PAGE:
One thing I learned about Jonathan while working so closely with him, he had some form of dyslexia.  He had to read things over and over again to read them right and sometimes when he said something, a word got misplaced.  I later learned from a family friend that he had trouble in school because of this.   I realized then that his problems in learning lines stemmed from this handicap.  But he struggled with it anyway and did not change his craft because of this major handicap.  How can you not admire someone like that?

Jonathan was onstage 90 percent of the time in MASS APPEAL and obviously had lots of dialogue.  It became apparent that there was no way he was going to remember all of that dialogue.  I suggested his wearing a "wire" in his ear while performing and I would be in the "booth" and could say lines in his ear when he "went up."  He was uncertain of how well that would work - trying to create a character and some disembodied voice speaking in his ear.  Dean and the director weren't sure either.  But Jonathan needed this assistance and that was a fact we could not get away from.  "How will I know he needs a line?" Dean asked me.  "I know when he's in trouble just by watching him," I explained.  "I have seen him rehearse and perform under every kind of condition.  I know when he's in trouble."  Jonathan said he would also give a certain signal from the stage to aide me.  Turns out that it all went fine.  The audience never knew the difference.  Jonathan gave one of his greatest performances as Father Farley and hearing my voice in his ear did not affect his performance at all.  That is something for an actor to overcome such obstacles and make it work.  Granted, Jonathan was used to my voice having heard it much for the 15 years prior to MASS APPEAL's staging.  As a writer for Clunes Associates, his production company, his personal assistant and later his friend, he had asked me to accompany him on performances that were going to be stressful for one reason or another.  Everyone said I kept him calm.  I didn't see that but that's what others said.  For me, he kept me riveted to what he was doing and knowing the stresses involved, he was always so very good.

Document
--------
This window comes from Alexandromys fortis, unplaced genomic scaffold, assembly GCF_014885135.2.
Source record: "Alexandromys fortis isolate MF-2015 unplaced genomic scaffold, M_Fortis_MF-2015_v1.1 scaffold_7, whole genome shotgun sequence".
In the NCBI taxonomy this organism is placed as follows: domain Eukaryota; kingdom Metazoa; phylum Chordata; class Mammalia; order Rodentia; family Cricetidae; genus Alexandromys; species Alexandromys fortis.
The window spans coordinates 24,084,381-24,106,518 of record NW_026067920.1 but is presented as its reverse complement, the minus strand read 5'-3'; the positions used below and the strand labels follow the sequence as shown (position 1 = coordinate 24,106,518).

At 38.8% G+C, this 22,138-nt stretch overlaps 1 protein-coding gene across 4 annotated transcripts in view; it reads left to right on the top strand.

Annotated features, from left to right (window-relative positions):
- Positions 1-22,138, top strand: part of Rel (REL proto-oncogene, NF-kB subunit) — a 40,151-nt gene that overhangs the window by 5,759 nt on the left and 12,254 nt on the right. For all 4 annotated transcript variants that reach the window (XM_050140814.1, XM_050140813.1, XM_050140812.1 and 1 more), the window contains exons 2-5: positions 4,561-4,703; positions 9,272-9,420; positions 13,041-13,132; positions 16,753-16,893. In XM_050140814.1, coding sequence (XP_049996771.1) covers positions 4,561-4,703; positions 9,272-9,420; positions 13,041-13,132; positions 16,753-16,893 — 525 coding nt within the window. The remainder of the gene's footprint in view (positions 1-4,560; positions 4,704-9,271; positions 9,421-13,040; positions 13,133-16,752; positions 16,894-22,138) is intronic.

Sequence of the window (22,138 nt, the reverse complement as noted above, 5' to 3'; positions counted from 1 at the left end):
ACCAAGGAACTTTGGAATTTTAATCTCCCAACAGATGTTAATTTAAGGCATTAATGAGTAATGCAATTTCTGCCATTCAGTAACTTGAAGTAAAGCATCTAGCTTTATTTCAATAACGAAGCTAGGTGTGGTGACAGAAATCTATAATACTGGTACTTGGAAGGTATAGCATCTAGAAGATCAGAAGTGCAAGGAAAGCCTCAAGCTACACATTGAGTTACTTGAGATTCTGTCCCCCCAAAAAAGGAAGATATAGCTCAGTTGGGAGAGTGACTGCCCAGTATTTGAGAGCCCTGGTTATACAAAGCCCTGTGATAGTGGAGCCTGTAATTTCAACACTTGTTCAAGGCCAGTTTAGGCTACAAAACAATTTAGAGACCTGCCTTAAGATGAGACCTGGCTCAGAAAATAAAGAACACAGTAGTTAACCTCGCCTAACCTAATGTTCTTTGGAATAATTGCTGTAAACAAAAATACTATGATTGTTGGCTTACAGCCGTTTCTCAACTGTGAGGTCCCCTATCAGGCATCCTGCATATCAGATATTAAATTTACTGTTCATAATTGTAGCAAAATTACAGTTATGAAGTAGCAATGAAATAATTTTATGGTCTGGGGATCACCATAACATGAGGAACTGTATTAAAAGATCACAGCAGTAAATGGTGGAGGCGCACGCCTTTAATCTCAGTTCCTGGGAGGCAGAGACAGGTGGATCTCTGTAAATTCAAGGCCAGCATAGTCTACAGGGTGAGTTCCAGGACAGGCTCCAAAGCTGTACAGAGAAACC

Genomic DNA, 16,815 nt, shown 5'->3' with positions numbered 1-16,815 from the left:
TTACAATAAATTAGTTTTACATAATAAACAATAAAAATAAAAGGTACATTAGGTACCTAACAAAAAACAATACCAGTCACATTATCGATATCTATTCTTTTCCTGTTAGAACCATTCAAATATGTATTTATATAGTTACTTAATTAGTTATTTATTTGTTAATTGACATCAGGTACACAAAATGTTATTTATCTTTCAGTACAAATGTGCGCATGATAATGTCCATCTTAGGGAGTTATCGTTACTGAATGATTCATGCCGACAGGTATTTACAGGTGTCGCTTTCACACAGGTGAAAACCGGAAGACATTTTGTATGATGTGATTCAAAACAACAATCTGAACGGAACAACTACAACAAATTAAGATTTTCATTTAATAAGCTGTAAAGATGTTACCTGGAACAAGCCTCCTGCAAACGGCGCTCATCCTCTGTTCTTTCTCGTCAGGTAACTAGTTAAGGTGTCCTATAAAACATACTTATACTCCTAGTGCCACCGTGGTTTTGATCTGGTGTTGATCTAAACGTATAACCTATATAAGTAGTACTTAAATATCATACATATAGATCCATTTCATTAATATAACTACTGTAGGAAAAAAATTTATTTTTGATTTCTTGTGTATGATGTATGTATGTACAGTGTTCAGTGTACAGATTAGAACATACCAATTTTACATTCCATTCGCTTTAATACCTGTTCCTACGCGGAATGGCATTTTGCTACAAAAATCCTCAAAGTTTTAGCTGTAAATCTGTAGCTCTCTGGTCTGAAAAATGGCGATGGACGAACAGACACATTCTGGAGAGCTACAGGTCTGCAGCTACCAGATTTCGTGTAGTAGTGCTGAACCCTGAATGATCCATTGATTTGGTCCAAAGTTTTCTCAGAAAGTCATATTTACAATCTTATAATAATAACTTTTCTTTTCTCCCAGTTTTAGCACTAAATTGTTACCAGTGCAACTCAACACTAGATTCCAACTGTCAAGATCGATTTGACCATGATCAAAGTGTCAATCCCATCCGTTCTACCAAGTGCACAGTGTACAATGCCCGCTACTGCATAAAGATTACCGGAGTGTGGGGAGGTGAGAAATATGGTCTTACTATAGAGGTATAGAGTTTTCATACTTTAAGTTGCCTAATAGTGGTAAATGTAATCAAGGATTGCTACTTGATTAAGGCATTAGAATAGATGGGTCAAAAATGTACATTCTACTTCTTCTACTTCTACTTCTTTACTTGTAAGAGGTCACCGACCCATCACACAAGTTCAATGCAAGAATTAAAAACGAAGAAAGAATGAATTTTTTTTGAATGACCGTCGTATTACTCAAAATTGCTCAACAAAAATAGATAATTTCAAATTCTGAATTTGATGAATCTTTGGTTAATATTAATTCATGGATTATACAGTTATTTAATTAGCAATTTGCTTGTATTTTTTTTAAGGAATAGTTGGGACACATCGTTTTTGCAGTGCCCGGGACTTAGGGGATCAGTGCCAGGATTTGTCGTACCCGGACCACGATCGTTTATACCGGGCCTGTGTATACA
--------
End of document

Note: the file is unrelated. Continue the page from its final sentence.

When MASS APPEAL moved to Sterling, we only rehearsed a few times on stage.  The rest of the time, I was with Jonathan in the house rented for us.  Jonathan would study lines in his suite, emerge around lunch, out we went and didn't discuss the play, back in the afternoon.  He took a nap, I woke him up for a very light snack before going to the theater.  After the show, we had dinner and ran lines some more.  His preparation never stopped.  I was exhausted and he was like the energizer bunny.

Jonathan's larger than life personality and will make it all the harder to accept his death, though I actually prayed for it when learning of his hospitalizations and other problems.  Many nights sitting in Central Park, admiring the bright stars he talked about death, his lack of fear about dying, and his wish that he could die in his sleep.

I am so happy that work out for him.


Queen_Isis said...

Wonderful! I wish I got to meet such a great man

Patrick Lynch said...

You sound like a person who fully understands how blessed they were by a particular friendship. That it was Jonathan Frid only more so.

Thank you for your words about the lion in winter. It was hard sometimes seeing him so frail when the image of him in his late 40's burned so brightly in my mind or on my television set. From everything that I've read about him, it seems to me that he lived his life very well. We should all be so lucky.

I also offer you my condolences on the loss of your friend. It's harder to be left behind than to cross over. I'd like to think that the other side presented some delightful surprises to Mr. Frid and that he's surrounded by those who love him and with his health restored...

StokesOfDS said...

Thank you for a little more insight into the life of your friend Jonathan Frid, Nancy. He sounded like someone wonderful to know. Very sad that he is gone, but know exactly what you mean about being glad that he didn't have to go any further in this life when it would have been more of a misery to him than a joy. Thanks again!

Debbie K. said...

What wonderful stories you have about Jonathan! I was fortunate enough to see Fridiculousness 3 times and I just loved his one-man shows as well as DS. When I met him he was exactly like I always pictured him to be-intelligent, witty and very charming. VERY nice to all the fans. My thoughts are with you-this is a tragic loss for you. You were such a good friend! You were lucky to have each other.

Anonymous said...

Hi Nancy,

I think that it is very important to reminisce about Jonathan's life. One cannot just put aside or forget what someone meant in a few weeks or a few months, or ever. I just became a fan of John Frid in 2011. I perceived him to be strong or wished it to be so; so I was unprepared and stunned by his passing. I have so many thoughts; and I think they are just meant to be shared, perhaps in no particular order. It sounds as though he had a really very wonderful 'retirement', attending the symphony, enjoying his own lush grounds--his own sanctuary, a place, that as you say, he could be in control, a place to which he belonged. I totally understand that sense of belonging to a place, as well as not belonging to one! I was very, very sorry, that he had to make that final move at all. I wonder if it was far more distressing then he let on. You have said he didn't like to behave emotionally (unless acting). Ah, but I meant to steer more toward the happy ideas of his good retirement years in his own place. It is rather hard to imagine him cooped up in an apartment in NYC! I would like to say that I am a Vermont native, so I have a bias against city life. Forgive me! Kristine R.